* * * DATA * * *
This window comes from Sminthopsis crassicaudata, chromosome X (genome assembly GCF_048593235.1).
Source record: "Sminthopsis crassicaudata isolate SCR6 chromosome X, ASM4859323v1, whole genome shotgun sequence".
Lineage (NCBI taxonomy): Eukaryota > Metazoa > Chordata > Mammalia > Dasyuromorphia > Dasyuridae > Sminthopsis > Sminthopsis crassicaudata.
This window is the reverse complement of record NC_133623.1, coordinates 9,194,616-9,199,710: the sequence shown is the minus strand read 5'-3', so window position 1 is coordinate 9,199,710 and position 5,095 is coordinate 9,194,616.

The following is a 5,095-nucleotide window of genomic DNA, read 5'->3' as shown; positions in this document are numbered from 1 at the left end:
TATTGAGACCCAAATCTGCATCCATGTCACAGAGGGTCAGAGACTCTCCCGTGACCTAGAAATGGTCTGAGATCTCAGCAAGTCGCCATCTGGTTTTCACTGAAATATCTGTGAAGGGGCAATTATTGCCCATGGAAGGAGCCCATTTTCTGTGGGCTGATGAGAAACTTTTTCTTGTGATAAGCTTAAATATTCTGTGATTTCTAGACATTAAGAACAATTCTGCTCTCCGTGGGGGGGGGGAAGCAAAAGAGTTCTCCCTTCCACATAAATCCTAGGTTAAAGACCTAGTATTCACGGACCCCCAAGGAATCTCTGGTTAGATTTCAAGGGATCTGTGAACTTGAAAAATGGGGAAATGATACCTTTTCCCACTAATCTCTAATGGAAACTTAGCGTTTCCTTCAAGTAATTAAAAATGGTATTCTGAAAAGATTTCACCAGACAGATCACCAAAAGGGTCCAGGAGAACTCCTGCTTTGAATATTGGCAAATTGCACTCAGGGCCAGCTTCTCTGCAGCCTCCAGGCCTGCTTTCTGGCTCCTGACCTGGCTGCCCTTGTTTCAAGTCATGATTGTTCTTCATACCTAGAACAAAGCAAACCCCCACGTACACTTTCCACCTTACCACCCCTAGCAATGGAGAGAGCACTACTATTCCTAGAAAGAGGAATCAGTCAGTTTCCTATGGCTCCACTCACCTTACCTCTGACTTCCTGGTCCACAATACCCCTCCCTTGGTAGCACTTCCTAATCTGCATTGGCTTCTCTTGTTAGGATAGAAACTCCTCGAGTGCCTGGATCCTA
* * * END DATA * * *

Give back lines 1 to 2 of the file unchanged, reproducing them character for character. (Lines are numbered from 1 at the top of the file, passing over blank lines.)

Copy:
This window comes from Sminthopsis crassicaudata, chromosome X (genome assembly GCF_048593235.1).
Source record: "Sminthopsis crassicaudata isolate SCR6 chromosome X, ASM4859323v1, whole genome shotgun sequence".